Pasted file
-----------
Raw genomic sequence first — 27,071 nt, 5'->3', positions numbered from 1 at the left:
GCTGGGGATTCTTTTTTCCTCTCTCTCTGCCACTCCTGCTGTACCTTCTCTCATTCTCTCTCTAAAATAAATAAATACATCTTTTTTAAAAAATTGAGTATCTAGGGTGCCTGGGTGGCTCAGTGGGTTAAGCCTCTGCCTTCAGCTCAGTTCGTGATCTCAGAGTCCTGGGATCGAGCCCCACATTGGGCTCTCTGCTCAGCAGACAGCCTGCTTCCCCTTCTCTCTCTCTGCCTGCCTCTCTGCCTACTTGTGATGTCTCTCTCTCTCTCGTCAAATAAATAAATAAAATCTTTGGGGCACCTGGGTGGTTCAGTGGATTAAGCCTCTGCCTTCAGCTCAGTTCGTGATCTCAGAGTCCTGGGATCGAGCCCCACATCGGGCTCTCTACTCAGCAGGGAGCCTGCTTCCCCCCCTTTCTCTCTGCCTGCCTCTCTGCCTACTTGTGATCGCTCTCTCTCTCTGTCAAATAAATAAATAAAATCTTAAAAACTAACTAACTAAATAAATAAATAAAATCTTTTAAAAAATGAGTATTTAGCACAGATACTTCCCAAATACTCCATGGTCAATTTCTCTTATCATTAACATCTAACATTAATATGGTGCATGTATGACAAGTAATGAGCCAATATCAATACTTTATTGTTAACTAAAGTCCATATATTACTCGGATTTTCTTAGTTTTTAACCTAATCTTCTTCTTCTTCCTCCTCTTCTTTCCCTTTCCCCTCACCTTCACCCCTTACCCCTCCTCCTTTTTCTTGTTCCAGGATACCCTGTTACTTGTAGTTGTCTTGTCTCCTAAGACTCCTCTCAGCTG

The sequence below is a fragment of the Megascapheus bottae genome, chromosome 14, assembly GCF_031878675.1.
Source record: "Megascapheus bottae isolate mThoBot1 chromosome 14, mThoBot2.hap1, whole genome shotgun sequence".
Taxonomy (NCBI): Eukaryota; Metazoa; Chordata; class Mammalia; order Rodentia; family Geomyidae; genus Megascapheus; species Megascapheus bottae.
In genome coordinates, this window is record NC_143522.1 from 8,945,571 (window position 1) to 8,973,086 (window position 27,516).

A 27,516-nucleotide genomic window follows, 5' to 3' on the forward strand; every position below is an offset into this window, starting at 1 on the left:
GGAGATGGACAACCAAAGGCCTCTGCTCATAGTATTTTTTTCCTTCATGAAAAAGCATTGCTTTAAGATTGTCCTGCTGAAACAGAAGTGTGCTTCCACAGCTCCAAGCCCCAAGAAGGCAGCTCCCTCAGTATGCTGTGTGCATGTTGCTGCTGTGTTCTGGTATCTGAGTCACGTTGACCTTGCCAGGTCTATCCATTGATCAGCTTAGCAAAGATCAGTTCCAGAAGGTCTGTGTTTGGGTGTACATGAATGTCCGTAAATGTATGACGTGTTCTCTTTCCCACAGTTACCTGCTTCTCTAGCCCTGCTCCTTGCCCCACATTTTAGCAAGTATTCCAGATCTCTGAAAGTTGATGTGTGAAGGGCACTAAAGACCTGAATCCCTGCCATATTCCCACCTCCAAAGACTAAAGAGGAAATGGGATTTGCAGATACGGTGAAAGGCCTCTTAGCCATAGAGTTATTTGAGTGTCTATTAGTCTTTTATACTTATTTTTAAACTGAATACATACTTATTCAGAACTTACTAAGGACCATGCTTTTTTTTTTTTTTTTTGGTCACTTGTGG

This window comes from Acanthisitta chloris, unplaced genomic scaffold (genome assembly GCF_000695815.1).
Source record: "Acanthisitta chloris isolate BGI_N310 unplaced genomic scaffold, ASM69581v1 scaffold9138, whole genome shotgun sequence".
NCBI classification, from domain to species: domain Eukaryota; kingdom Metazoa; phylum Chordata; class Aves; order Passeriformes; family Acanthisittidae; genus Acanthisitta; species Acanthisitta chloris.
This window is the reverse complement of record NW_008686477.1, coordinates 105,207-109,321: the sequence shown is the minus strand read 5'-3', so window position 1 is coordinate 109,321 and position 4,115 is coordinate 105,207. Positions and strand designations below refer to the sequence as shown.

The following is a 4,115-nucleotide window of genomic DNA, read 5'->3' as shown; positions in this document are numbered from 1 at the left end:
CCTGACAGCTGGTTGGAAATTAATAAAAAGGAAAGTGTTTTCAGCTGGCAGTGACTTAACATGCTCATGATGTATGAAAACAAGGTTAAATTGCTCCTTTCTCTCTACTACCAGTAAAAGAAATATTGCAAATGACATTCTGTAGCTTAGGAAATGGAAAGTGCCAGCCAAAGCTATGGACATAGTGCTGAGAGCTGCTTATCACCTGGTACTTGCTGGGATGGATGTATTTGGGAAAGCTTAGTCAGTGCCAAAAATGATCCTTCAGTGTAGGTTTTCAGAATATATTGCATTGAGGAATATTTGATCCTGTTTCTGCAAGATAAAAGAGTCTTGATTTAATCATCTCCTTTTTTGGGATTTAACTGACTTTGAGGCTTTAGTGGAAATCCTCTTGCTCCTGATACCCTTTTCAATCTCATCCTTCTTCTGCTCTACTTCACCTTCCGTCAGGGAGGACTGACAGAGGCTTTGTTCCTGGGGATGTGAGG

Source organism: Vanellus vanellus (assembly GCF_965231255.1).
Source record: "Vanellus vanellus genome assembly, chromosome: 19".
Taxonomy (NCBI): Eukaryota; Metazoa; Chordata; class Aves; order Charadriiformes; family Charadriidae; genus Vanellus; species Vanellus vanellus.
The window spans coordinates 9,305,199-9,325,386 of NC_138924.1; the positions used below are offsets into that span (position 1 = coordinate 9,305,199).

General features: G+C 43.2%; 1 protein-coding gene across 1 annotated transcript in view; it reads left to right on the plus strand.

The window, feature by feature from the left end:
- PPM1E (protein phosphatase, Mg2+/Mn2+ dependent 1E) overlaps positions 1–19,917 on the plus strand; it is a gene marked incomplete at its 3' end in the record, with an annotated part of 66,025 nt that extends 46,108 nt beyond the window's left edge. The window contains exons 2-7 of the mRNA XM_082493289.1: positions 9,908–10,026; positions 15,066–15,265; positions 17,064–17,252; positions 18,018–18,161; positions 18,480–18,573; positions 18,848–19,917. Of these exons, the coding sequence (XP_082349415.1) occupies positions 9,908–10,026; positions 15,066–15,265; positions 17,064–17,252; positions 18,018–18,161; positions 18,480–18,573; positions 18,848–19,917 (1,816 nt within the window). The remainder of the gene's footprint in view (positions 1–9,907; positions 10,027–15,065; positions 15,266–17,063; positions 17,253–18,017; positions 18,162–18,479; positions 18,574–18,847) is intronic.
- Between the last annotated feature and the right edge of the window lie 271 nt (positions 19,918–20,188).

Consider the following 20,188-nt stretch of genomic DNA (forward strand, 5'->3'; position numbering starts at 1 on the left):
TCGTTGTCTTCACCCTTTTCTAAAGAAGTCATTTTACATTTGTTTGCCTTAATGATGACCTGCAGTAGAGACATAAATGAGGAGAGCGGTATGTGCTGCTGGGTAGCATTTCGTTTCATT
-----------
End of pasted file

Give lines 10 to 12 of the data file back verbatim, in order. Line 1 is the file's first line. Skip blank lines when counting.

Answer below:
Source record: "Acanthisitta chloris isolate BGI_N310 unplaced genomic scaffold, ASM69581v1 scaffold9138, whole genome shotgun sequence".
NCBI classification, from domain to species: domain Eukaryota; kingdom Metazoa; phylum Chordata; class Aves; order Passeriformes; family Acanthisittidae; genus Acanthisitta; species Acanthisitta chloris.
This window is the reverse complement of record NW_008686477.1, coordinates 105,207-109,321: the sequence shown is the minus strand read 5'-3', so window position 1 is coordinate 109,321 and position 4,115 is coordinate 105,207. Positions and strand designations below refer to the sequence as shown.